Bio-banking.

The vast majority of participants (95%) did not mind having their biological samples stored for study purposes and did not have any concerns regarding re-using their bio-medical samples later in future research studies. They didn’t anticipate a need for obtaining a new consent for re-using their samples and they didn’t raise any ethical concerns.

Research design and process.

Nearly all participants (95%) were unfamiliar with the study design and needed additional explanation regarding the need for follow-up. Some participants identified being followed over time as time- consuming and an additional commitment needed from them. Other participants (10%) described the research team as very optimistic when expecting low rates of dropouts and good retention of study participants throughout the follow-up period. However, some participants (35%) suggested some techniques to minimize drop-out and improve participant retention including: collaborating with health centers across the emirate of Abu Dhabi; encouraging participants to do the follow-up with their primary healthcare provider; limiting repeated investigations and time spent in each visit; sharing some results with participants to increase the sense of ownership and achievement; and, keeping participants regularly updated through organizing social events to enhance their sense of belonging and as a form of appreciation from the research team.

Participants’ expectations.

Factors associated with participants’ positive expectations are listed in Table 4. Overwhelmingly, the factor most frequently identified as contributing to a positive experience was benefit to the community and the nation (90%). Many participants also expected acquiring new information and learning about health and disease, and some stated that this new knowledge will improve their ability to care for themselves and others in the community.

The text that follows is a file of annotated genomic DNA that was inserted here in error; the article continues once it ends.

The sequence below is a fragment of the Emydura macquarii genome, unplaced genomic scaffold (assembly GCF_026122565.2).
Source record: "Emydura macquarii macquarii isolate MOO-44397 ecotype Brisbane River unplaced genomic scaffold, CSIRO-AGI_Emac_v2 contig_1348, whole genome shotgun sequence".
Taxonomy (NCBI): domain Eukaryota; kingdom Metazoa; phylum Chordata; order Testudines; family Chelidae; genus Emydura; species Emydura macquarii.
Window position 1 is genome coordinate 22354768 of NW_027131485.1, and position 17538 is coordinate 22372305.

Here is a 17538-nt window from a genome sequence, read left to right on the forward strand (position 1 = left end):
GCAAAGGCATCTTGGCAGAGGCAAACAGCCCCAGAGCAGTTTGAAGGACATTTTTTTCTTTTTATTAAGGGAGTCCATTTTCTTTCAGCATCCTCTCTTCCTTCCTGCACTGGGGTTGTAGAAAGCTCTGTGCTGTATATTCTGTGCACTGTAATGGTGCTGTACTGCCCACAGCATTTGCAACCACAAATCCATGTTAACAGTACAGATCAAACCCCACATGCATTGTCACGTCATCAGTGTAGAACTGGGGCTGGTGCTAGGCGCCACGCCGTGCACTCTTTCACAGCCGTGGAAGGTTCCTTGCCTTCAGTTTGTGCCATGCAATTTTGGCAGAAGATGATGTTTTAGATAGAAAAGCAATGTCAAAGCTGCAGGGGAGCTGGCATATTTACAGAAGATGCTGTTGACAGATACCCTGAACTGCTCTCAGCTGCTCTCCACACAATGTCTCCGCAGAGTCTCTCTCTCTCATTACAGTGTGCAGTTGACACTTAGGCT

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Table 4. Factors Contributing to Participants’ expectations of the Research Experience positively or negatively.

https://doi.org/10.1371/journal.pone.0149609.t004

The factor most frequently identified (90%) as contributing to negative participant experience and expectations was pain or discomfort, often associated with procedures, such as phlebotomy (especially when these procedures did not proceed smoothly). Cumulatively, issues related to study logistics, such as appointment or procedure delays perceived by the participant as due to poor organization or planning, were also frequently cited as having a negative impact. (Table 4).

The reasons participants identified for remaining in research studies requiring follow up included: staff responsiveness to requests, commitment to the research project, and investment by staff in individual participants. The most common reasons participants thought people would leave research studies were: 1) studies were more demanding than expected; 2) unpleasant side effects, often associated with interventions; and 3) participant inconvenience (e.g., limited clinic hours, difficulty parking, and requirement for numerous visits).

Discussion